The term "gemmology" with a double "m" is the original spelling and has been in use since the mid-19th century. The word is derived from the Latin word "gemma," which means "precious stone" or "jewel," and the Greek word "logos," which means "word" or "study."
The founder of the GIA, Robert M. Shipley, is often credited with changing the spelling of "gemmology" to "gemology" in the United States.
Shipley believed that the double "m" in "gemmology" was a holdover from British English and that the single "m" spelling would be more appropriate for American English.
However, it's worth noting that the spelling of "gemology" with one "m" was already in use in some American publications prior to Shipley's involvement with the field.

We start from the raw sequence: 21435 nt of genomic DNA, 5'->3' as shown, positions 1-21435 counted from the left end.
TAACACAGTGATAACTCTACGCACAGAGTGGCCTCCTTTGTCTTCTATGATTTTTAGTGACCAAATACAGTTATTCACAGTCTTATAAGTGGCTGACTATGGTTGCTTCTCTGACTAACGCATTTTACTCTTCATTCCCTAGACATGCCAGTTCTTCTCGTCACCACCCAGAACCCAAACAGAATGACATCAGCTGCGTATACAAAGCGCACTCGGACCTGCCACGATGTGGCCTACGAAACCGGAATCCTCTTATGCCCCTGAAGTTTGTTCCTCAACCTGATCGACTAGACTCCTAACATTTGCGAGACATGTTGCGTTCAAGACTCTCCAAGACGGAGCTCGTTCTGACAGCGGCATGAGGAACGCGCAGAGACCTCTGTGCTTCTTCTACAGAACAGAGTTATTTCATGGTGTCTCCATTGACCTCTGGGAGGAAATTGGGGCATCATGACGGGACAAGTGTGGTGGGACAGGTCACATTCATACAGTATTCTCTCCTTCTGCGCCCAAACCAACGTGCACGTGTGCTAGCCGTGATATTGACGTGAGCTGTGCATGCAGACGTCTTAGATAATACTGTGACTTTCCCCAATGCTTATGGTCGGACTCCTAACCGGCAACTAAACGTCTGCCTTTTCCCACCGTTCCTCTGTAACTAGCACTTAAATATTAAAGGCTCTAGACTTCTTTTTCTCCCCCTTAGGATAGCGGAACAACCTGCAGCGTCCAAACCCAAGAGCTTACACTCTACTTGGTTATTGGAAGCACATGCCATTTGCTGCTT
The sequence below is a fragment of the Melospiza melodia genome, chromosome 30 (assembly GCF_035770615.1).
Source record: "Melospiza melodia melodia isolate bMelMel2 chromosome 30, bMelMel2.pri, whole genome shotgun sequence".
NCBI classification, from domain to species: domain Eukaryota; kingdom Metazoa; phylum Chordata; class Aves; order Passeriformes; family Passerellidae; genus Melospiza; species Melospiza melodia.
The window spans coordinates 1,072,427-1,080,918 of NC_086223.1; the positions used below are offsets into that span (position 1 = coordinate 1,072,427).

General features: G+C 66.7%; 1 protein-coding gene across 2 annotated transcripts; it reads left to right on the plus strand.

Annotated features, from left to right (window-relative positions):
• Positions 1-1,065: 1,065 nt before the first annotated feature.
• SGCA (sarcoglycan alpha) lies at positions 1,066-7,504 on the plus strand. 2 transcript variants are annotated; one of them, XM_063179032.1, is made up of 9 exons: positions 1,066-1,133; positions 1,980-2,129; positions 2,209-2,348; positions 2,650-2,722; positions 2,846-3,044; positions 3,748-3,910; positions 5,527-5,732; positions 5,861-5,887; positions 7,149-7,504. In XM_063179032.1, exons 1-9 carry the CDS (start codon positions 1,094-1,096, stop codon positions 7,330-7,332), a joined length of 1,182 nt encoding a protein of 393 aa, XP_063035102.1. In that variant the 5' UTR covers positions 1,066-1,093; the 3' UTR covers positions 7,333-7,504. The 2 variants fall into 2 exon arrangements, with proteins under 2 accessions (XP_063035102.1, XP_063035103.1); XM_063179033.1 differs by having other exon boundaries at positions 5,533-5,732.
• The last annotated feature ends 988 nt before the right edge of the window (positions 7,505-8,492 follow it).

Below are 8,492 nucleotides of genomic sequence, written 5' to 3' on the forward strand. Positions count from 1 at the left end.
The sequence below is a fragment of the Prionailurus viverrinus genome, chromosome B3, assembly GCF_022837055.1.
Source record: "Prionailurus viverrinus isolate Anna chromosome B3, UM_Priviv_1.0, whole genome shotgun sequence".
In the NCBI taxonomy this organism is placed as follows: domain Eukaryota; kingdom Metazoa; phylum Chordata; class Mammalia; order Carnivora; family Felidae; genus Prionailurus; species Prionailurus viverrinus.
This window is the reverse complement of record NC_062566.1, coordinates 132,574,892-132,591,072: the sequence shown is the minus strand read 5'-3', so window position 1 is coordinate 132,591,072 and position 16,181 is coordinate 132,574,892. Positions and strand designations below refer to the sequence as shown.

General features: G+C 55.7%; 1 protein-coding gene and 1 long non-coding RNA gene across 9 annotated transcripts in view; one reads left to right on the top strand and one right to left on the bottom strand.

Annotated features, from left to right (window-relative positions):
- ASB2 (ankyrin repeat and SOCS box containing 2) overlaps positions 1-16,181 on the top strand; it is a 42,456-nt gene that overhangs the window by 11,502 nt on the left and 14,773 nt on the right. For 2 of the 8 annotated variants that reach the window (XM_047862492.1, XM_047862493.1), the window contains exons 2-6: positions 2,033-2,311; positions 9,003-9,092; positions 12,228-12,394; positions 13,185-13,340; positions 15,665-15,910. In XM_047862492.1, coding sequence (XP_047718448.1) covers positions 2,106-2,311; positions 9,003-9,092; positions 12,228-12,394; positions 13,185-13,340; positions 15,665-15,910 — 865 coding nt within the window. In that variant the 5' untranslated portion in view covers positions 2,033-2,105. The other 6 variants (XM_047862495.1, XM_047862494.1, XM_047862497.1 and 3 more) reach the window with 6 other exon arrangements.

Shipley himself acknowledged this in his book "Gemology," in which he wrote,
"The term 'gemology' with one 'm' has been used occasionally in this country since about 1910, but it was not until 1930 that the term was brought to the attention of the trade in a more forceful manner."
So while Shipley may have popularised the spelling of "gemology" with one "m" in the United States, he did not necessarily invent or originate the spelling.
The term "gemmology" was first used in the book "The Natural History of Precious Stones and Precious Metals" by the British mineralogist and author Edward William Cooke.
The book was published in London in 1880.
While both spellings are now accepted and widely used, "gemmology" with a double "m" remains the more common spelling outside of the United States, particularly in British English and other varieties of English influenced by British usage.